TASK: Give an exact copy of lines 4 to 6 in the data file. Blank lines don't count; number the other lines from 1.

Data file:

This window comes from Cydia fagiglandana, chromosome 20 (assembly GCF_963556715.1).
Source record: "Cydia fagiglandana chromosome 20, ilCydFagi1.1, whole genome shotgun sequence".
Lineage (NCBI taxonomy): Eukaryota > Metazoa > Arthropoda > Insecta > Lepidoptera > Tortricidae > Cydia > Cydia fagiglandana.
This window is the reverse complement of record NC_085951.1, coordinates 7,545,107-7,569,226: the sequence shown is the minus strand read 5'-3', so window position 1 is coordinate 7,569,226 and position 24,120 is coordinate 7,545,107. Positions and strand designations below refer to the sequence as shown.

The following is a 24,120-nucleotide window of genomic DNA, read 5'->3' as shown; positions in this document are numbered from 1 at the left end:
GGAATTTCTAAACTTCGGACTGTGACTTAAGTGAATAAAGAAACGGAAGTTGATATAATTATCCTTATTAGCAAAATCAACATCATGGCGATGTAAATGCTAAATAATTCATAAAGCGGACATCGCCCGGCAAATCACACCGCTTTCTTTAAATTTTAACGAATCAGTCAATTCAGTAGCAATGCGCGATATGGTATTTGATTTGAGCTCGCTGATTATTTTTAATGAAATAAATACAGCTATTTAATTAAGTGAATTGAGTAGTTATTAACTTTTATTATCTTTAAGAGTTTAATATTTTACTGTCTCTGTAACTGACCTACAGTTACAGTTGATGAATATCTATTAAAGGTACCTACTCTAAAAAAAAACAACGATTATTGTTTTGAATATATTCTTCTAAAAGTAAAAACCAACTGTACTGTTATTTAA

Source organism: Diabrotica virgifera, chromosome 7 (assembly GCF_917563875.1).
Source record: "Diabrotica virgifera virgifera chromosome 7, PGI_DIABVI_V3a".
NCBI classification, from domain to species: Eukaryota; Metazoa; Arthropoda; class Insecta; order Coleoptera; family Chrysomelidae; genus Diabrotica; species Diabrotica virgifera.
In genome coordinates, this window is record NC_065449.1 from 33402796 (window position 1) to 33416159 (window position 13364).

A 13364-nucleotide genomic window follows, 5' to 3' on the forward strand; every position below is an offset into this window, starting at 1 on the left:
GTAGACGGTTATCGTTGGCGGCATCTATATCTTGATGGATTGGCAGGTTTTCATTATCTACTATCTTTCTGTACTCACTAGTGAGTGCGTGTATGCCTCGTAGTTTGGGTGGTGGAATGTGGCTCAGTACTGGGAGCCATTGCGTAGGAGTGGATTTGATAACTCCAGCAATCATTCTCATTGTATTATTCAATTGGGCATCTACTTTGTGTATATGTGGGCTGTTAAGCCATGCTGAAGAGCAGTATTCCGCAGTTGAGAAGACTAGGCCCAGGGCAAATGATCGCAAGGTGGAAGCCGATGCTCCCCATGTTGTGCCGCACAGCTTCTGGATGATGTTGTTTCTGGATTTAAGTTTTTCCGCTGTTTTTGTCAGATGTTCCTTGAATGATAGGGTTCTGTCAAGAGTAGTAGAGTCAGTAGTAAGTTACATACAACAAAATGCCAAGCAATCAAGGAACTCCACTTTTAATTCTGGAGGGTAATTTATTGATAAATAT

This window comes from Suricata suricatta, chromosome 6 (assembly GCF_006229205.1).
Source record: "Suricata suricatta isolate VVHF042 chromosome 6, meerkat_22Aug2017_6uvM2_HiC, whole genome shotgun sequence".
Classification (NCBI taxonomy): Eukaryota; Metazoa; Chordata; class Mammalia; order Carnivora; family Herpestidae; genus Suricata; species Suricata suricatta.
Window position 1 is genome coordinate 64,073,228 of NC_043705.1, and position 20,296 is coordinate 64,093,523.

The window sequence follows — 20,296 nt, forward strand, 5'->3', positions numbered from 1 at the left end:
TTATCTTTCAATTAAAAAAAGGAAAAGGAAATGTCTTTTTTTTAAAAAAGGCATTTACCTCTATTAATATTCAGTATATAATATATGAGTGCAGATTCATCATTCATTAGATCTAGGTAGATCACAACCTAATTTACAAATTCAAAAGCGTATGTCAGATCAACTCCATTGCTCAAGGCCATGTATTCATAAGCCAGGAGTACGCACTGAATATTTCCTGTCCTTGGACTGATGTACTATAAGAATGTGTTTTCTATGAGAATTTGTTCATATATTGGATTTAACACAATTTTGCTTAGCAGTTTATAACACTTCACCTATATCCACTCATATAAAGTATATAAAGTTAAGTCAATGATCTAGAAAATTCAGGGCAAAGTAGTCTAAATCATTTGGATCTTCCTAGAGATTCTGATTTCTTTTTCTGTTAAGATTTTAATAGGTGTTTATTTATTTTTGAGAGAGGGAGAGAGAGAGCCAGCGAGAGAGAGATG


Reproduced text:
This window is the reverse complement of record NC_085951.1, coordinates 7,545,107-7,569,226: the sequence shown is the minus strand read 5'-3', so window position 1 is coordinate 7,569,226 and position 24,120 is coordinate 7,545,107. Positions and strand designations below refer to the sequence as shown.

The following is a 24,120-nucleotide window of genomic DNA, read 5'->3' as shown; positions in this document are numbered from 1 at the left end:
GGAATTTCTAAACTTCGGACTGTGACTTAAGTGAATAAAGAAACGGAAGTTGATATAATTATCCTTATTAGCAAAATCAACATCATGGCGATGTAAATGCTAAATAATTCATAAAGCGGACATCGCCCGGCAAATCACACCGCTTTCTTTAAATTTTAACGAATCAGTCAATTCAGTAGCAATGCGCGATATGGTATTTGATTTGAGCTCGCTGATTATTTTTAATGAAATAAATACAGCTATTTAATTAAGTGAATTGAGTAGTTATTAACTTTTATTATCTTTAAGAGTTTAATATTTTACTGTCTCTGTAACTGACCTACAGTTACAGTTGATGAATATCTATTAAAGGTACCTACTCTAAAAAAAAACAACGATTATTGTTTTGAATATATTCTTCTAAAAGTAAAAACCAACTGTACTGTTATTTAA